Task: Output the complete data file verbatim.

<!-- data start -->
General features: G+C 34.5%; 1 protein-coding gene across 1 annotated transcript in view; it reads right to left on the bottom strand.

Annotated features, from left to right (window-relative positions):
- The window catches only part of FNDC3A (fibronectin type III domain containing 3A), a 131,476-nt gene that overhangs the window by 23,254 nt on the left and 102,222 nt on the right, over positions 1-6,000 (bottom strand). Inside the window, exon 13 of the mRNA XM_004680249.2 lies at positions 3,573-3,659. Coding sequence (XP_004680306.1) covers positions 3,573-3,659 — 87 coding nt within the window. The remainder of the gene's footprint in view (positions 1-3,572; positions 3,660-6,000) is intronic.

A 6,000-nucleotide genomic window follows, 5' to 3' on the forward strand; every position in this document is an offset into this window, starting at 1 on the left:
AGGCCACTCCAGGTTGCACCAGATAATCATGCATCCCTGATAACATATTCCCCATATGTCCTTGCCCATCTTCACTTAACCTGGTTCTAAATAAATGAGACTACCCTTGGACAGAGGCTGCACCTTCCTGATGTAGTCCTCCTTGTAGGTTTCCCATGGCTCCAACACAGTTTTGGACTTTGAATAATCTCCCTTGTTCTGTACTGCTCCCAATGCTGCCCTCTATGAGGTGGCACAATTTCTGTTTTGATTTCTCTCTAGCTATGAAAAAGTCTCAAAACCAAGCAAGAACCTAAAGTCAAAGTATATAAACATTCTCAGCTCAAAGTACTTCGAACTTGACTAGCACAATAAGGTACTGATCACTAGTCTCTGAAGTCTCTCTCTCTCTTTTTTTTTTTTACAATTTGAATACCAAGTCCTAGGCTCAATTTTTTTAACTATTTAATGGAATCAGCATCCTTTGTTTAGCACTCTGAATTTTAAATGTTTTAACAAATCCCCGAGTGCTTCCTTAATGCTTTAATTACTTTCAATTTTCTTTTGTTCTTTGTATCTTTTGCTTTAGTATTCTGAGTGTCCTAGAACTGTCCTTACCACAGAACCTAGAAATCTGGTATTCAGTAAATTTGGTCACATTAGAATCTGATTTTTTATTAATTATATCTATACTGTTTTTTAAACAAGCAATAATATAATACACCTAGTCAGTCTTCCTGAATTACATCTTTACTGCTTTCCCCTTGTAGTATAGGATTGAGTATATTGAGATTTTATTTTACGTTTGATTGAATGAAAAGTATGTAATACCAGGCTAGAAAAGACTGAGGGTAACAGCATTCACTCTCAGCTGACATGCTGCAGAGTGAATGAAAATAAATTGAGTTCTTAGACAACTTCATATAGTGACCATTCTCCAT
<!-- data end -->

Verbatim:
General features: G+C 34.5%; 1 protein-coding gene across 1 annotated transcript in view; it reads right to left on the bottom strand.

Annotated features, from left to right (window-relative positions):
- The window catches only part of FNDC3A (fibronectin type III domain containing 3A), a 131,476-nt gene that overhangs the window by 23,254 nt on the left and 102,222 nt on the right, over positions 1-6,000 (bottom strand). Inside the window, exon 13 of the mRNA XM_004680249.2 lies at positions 3,573-3,659. Coding sequence (XP_004680306.1) covers positions 3,573-3,659 — 87 coding nt within the window. The remainder of the gene's footprint in view (positions 1-3,572; positions 3,660-6,000) is intronic.

A 6,000-nucleotide genomic window follows, 5' to 3' on the forward strand; every position in this document is an offset into this window, starting at 1 on the left:
AGGCCACTCCAGGTTGCACCAGATAATCATGCATCCCTGATAACATATTCCCCATATGTCCTTGCCCATCTTCACTTAACCTGGTTCTAAATAAATGAGACTACCCTTGGACAGAGGCTGCACCTTCCTGATGTAGTCCTCCTTGTAGGTTTCCCATGGCTCCAACACAGTTTTGGACTTTGAATAATCTCCCTTGTTCTGTACTGCTCCCAATGCTGCCCTCTATGAGGTGGCACAATTTCTGTTTTGATTTCTCTCTAGCTATGAAAAAGTCTCAAAACCAAGCAAGAACCTAAAGTCAAAGTATATAAACATTCTCAGCTCAAAGTACTTCGAACTTGACTAGCACAATAAGGTACTGATCACTAGTCTCTGAAGTCTCTCTCTCTCTTTTTTTTTTTTACAATTTGAATACCAAGTCCTAGGCTCAATTTTTTTAACTATTTAATGGAATCAGCATCCTTTGTTTAGCACTCTGAATTTTAAATGTTTTAACAAATCCCCGAGTGCTTCCTTAATGCTTTAATTACTTTCAATTTTCTTTTGTTCTTTGTATCTTTTGCTTTAGTATTCTGAGTGTCCTAGAACTGTCCTTACCACAGAACCTAGAAATCTGGTATTCAGTAAATTTGGTCACATTAGAATCTGATTTTTTATTAATTATATCTATACTGTTTTTTAAACAAGCAATAATATAATACACCTAGTCAGTCTTCCTGAATTACATCTTTACTGCTTTCCCCTTGTAGTATAGGATTGAGTATATTGAGATTTTATTTTACGTTTGATTGAATGAAAAGTATGTAATACCAGGCTAGAAAAGACTGAGGGTAACAGCATTCACTCTCAGCTGACATGCTGCAGAGTGAATGAAAATAAATTGAGTTCTTAGACAACTTCATATAGTGACCATTCTCCAT